It's our fourth, and most recent visit for dinner though that will be the subject of this post. The habs season opener was playing on the TV over the bar, Johnny Cash was playing on the sound system and we shared nearly the entire menu with 4 dining companions. As usual, in the interest of full disclosure and transparency with our readers, it should be noted that while the meal was not comped by the restaurant, a member of our group (and family) graciously picked up the tab for the entire table that night. It should also be mentioned that we are no strangers to chef Dammann's dining rooms past or present. On this occasion having been greeted warmly and with familiarity by him on the way in, our suspicion that our anonymity in his restaurant is no longer viable was confirmed.
Your waitress will let you know that dishes will be delivered to the table as they're ready. Nothing sits under heat lamps on the pass getting frigid, but the whole table will not be getting their order simultaneously either. Plates are meant to be shared at Maison Publique, so staggering your order's arrival shouldn't be an issue so long as nobody gets greedy with the good stuff and you don't feel uncomfortable sharing with your dinner company. A few orders of foie gras toast were first to arrive, each piece of toasted bread generously smeared with a pâté made of the decadent, fatty goose liver, it's creamy texture on the verge of melting where it comes in direct contact with the warm toast. A small handful of gherkins work well to cut the fat. What's not to like?
Foie Gras Toast - 14$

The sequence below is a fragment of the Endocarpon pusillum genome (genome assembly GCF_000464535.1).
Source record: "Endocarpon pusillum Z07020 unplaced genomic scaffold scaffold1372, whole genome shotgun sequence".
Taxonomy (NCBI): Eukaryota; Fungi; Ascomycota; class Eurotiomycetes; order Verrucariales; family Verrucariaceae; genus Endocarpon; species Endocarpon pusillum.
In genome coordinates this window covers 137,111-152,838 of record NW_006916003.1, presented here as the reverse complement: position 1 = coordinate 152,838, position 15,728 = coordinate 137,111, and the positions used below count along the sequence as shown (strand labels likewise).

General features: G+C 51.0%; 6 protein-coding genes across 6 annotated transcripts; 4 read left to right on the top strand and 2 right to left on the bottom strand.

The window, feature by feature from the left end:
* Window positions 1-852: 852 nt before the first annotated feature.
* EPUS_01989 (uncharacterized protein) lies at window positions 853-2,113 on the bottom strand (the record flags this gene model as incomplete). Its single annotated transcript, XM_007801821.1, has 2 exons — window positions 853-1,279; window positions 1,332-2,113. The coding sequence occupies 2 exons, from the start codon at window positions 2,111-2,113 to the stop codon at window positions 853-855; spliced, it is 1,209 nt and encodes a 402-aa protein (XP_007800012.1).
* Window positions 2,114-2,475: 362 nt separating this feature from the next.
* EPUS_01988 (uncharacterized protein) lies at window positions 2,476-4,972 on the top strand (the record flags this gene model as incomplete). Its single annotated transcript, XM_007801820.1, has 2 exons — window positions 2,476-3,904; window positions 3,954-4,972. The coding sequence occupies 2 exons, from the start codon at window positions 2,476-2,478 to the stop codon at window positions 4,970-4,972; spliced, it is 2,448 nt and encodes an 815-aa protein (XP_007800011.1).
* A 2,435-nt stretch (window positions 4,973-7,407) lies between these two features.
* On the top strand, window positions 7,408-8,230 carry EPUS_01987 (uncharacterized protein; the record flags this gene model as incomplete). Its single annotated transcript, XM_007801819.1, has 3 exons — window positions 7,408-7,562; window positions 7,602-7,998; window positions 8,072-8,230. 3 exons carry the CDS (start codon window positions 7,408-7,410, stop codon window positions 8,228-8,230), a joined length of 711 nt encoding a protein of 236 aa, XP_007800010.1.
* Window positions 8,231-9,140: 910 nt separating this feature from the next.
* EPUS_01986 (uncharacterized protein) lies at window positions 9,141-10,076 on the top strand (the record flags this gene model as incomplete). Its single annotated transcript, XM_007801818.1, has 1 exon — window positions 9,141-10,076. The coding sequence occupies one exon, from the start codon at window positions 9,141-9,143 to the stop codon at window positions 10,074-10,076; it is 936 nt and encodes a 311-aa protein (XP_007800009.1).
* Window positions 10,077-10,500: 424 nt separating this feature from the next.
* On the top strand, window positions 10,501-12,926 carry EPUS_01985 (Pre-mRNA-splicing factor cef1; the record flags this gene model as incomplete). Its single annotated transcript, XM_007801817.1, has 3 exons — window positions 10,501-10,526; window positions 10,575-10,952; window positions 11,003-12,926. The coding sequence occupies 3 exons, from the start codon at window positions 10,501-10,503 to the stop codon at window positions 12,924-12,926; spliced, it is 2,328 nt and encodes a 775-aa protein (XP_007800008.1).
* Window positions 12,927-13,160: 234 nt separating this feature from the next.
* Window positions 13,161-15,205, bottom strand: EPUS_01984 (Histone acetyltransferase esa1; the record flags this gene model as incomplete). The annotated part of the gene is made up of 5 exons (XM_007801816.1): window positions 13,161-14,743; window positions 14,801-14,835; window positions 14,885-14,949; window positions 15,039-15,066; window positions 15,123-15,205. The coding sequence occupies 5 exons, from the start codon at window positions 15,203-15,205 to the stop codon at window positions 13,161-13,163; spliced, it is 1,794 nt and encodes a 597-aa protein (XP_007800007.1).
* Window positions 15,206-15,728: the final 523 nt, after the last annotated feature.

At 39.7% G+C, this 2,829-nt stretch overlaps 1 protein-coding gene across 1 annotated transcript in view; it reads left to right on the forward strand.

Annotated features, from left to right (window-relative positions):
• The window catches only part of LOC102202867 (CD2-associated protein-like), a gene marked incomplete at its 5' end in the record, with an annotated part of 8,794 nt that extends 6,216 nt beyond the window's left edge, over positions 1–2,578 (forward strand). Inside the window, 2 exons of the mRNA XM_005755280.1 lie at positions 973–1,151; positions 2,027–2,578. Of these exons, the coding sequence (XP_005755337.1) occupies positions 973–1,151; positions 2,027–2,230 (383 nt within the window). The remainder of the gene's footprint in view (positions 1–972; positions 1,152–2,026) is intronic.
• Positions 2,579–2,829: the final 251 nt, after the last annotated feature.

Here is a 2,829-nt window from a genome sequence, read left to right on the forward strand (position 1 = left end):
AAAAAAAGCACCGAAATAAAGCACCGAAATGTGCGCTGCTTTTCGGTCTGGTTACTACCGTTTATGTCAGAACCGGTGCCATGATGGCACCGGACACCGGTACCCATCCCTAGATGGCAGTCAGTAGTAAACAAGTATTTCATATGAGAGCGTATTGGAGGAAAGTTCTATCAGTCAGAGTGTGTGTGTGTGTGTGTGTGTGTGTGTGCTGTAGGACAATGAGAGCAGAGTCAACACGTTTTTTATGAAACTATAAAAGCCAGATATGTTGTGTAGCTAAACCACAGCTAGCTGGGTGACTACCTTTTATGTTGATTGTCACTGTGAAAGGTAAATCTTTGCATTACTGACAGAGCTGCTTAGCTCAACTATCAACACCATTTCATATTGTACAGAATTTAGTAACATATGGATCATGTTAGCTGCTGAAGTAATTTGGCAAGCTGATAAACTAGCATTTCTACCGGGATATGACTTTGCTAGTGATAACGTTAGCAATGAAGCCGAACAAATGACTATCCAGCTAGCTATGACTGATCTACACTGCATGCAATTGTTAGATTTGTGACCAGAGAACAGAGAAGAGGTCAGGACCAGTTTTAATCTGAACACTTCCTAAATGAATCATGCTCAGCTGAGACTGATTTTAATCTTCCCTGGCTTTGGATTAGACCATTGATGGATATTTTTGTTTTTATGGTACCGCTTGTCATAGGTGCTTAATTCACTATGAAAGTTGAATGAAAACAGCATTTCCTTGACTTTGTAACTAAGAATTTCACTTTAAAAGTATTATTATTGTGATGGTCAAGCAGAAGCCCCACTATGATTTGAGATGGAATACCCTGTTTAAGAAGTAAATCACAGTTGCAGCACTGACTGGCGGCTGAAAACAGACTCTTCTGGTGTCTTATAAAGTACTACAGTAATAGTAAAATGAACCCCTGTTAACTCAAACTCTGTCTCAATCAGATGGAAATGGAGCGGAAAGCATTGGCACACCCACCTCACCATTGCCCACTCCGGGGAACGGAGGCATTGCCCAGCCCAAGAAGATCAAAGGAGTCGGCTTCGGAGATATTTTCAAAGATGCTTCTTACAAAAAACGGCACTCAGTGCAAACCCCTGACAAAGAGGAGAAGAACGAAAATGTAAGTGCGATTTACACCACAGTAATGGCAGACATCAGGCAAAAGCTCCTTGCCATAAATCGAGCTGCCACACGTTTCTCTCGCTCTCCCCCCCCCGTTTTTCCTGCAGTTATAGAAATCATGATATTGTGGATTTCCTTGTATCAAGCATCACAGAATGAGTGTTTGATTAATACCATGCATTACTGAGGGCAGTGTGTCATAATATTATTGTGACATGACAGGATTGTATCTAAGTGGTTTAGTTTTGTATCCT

Deviled Eggs - 6$
Winter Vegetables, Bagna Cauda - 14$
Baked Oyster - 10$
Pickled Herring - 12$
Humboldt Squid - 14$
A couple of orders of rigatoni bolognese were OK, but not great. A meat sauce made of ground pork, pancetta, and pork chop trimmings was brawny but lacked acidity and a touch of sweetness. All meat and little tomato made for a sauce that was missing fluidity, it managed to stain the pasta red but had difficulty adhering to the noodles leaving you with two elements in a dish that tasted good but never really came together as well as we would've liked them to.
Rigatoni Bolognese - 15$
Pork Chop - 25$
Quails, Foie Gras, Aioli - 24$
Treacle Tart - 10$
Eton Mess - 10$
Turning the page in one's professional life is never uncomplicated or done without apprehension, we know, we both did it transitioning from the restaurant business to our current respective careers. It's a time filled with angst and worry, throw entrepreneurship into the mix and you've got another level of anxiety to contend with. We can remember a discussion the two of us had when DNA closed, we were sad to hear the news but we had an underlying feeling that it would be in chef Dammann's best interest in the long run. They say when a door closes a window always open, but we feel that in this case a window closed when DNA did and a much bigger door was kicked open right off the hinges by chef Dammann. It has allowed his creative process to push beyond the kitchen, resulting in a business model and a creation much more befitting of the character we perceive him to have and the style his cooking demonstrates. Call us crazy but there was always something that didn't add up at DNA, donkey sausage was never meant to coexist with Arco floor lamps. Personally, we far prefer the mismatched china and the mounted deer head at Maison Publique. People cook best when they're happy and the food that comes out of chef Dammann's kitchen these days has never been better.
4720 Marquette, corner Gilford